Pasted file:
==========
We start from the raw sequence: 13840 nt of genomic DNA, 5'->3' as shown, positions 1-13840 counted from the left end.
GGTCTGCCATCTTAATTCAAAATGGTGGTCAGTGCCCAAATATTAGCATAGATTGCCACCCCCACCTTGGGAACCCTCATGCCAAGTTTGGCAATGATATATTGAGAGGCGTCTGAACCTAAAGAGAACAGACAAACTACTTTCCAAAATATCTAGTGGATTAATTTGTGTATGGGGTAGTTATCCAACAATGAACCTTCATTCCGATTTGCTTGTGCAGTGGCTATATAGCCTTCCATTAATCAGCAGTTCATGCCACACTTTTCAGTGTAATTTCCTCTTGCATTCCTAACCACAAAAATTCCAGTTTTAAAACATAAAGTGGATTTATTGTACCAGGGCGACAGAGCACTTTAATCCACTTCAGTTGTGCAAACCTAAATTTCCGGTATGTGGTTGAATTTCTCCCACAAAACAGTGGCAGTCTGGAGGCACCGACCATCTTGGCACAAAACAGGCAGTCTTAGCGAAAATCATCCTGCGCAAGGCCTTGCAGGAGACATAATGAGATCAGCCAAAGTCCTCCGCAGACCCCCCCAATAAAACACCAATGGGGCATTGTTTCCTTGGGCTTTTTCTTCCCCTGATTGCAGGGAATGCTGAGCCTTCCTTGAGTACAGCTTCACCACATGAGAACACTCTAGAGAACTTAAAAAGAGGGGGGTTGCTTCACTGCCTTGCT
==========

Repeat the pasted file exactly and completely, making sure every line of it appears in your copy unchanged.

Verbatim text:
We start from the raw sequence: 13840 nt of genomic DNA, 5'->3' as shown, positions 1-13840 counted from the left end.
GGTCTGCCATCTTAATTCAAAATGGTGGTCAGTGCCCAAATATTAGCATAGATTGCCACCCCCACCTTGGGAACCCTCATGCCAAGTTTGGCAATGATATATTGAGAGGCGTCTGAACCTAAAGAGAACAGACAAACTACTTTCCAAAATATCTAGTGGATTAATTTGTGTATGGGGTAGTTATCCAACAATGAACCTTCATTCCGATTTGCTTGTGCAGTGGCTATATAGCCTTCCATTAATCAGCAGTTCATGCCACACTTTTCAGTGTAATTTCCTCTTGCATTCCTAACCACAAAAATTCCAGTTTTAAAACATAAAGTGGATTTATTGTACCAGGGCGACAGAGCACTTTAATCCACTTCAGTTGTGCAAACCTAAATTTCCGGTATGTGGTTGAATTTCTCCCACAAAACAGTGGCAGTCTGGAGGCACCGACCATCTTGGCACAAAACAGGCAGTCTTAGCGAAAATCATCCTGCGCAAGGCCTTGCAGGAGACATAATGAGATCAGCCAAAGTCCTCCGCAGACCCCCCCAATAAAACACCAATGGGGCATTGTTTCCTTGGGCTTTTTCTTCCCCTGATTGCAGGGAATGCTGAGCCTTCCTTGAGTACAGCTTCACCACATGAGAACACTCTAGAGAACTTAAAAAGAGGGGGGTTGCTTCACTGCCTTGCT